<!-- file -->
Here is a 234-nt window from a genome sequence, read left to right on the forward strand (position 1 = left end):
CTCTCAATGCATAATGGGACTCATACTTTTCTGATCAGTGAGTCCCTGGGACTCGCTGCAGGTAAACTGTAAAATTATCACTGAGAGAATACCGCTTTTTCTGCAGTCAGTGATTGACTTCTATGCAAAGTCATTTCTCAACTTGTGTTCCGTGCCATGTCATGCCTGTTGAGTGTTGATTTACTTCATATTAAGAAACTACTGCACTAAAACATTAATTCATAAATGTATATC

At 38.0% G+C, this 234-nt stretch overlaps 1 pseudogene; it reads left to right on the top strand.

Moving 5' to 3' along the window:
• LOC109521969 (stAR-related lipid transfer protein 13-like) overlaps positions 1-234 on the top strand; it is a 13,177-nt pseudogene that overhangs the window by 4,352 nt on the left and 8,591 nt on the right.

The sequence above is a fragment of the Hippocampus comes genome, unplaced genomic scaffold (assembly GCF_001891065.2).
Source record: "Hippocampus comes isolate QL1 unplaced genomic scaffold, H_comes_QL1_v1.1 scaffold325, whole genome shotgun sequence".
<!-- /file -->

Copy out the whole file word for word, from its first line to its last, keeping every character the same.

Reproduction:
Here is a 234-nt window from a genome sequence, read left to right on the forward strand (position 1 = left end):
CTCTCAATGCATAATGGGACTCATACTTTTCTGATCAGTGAGTCCCTGGGACTCGCTGCAGGTAAACTGTAAAATTATCACTGAGAGAATACCGCTTTTTCTGCAGTCAGTGATTGACTTCTATGCAAAGTCATTTCTCAACTTGTGTTCCGTGCCATGTCATGCCTGTTGAGTGTTGATTTACTTCATATTAAGAAACTACTGCACTAAAACATTAATTCATAAATGTATATC

At 38.0% G+C, this 234-nt stretch overlaps 1 pseudogene; it reads left to right on the top strand.

Moving 5' to 3' along the window:
• LOC109521969 (stAR-related lipid transfer protein 13-like) overlaps positions 1-234 on the top strand; it is a 13,177-nt pseudogene that overhangs the window by 4,352 nt on the left and 8,591 nt on the right.

The sequence above is a fragment of the Hippocampus comes genome, unplaced genomic scaffold (assembly GCF_001891065.2).
Source record: "Hippocampus comes isolate QL1 unplaced genomic scaffold, H_comes_QL1_v1.1 scaffold325, whole genome shotgun sequence".